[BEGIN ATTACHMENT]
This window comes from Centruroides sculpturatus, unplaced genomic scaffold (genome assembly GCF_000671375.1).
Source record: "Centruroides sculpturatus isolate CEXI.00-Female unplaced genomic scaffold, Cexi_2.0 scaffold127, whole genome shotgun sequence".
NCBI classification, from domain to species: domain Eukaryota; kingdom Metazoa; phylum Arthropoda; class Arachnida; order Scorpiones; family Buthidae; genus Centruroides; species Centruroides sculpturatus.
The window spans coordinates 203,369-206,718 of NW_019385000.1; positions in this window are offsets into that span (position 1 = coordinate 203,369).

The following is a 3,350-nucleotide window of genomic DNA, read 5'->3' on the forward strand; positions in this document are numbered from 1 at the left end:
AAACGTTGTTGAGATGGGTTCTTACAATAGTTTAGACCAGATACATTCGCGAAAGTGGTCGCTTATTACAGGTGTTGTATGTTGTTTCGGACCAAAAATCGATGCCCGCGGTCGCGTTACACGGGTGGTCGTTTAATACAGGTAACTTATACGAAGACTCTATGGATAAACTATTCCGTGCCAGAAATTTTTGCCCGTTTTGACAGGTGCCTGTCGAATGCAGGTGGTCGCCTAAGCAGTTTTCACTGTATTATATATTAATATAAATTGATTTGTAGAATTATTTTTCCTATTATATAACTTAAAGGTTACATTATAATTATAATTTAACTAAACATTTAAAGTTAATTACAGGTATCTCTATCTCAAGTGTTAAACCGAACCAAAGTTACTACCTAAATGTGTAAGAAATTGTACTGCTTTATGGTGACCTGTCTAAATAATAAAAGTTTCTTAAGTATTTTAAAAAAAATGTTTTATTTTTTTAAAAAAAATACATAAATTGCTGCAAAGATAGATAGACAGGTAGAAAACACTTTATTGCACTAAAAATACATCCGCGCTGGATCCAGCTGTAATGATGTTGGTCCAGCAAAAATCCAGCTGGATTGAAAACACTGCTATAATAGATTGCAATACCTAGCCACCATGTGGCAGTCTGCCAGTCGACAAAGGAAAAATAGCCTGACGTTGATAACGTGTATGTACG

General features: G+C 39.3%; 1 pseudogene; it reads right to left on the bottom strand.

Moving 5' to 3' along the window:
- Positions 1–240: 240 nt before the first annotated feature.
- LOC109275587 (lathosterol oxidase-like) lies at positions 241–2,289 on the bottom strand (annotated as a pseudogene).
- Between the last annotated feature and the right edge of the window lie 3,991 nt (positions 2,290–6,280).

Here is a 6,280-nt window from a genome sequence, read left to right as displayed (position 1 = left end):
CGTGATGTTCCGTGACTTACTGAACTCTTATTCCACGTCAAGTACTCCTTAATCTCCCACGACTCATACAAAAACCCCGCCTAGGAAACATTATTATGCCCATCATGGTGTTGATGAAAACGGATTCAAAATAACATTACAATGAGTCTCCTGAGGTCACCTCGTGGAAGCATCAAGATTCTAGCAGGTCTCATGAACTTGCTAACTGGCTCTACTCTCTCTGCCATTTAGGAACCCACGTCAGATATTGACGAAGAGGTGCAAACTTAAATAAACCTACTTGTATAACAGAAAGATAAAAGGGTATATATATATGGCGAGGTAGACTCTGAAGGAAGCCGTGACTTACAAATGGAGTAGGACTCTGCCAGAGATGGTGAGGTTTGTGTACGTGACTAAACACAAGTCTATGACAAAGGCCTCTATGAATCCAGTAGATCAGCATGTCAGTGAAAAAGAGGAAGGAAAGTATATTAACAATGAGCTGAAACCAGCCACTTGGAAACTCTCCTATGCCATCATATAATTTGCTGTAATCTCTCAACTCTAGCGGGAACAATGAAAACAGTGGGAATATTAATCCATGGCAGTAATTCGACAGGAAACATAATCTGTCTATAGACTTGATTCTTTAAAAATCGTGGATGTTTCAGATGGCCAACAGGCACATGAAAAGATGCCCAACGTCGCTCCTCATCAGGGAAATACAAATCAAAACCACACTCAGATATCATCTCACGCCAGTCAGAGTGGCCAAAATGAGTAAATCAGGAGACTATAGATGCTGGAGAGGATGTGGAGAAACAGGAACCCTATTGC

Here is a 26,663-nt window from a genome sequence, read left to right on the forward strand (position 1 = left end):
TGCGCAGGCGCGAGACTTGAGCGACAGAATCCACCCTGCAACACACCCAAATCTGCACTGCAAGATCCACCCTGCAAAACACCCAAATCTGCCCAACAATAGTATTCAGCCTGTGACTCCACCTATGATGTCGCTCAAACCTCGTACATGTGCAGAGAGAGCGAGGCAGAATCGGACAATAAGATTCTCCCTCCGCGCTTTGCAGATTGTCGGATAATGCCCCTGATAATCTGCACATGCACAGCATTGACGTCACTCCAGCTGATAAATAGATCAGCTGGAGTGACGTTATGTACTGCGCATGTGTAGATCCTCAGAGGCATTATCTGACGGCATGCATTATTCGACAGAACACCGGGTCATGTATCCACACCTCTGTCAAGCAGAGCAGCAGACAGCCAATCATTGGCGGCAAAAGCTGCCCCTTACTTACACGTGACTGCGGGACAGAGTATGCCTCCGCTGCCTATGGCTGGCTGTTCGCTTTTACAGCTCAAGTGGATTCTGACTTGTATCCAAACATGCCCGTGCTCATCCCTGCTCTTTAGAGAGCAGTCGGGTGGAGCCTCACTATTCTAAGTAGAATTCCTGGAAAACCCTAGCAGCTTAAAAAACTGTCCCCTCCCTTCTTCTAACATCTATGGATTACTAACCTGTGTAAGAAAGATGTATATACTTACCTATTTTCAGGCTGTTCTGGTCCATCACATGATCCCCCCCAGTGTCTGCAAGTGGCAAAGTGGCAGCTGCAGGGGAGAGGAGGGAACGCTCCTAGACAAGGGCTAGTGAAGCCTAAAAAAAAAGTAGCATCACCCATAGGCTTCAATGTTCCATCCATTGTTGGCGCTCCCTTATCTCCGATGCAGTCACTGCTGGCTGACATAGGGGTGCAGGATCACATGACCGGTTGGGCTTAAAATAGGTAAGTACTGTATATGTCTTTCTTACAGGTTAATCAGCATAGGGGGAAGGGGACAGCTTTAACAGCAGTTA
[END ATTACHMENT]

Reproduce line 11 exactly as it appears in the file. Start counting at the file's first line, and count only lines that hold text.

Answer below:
- Between the last annotated feature and the right edge of the window lie 3,991 nt (positions 2,290–6,280).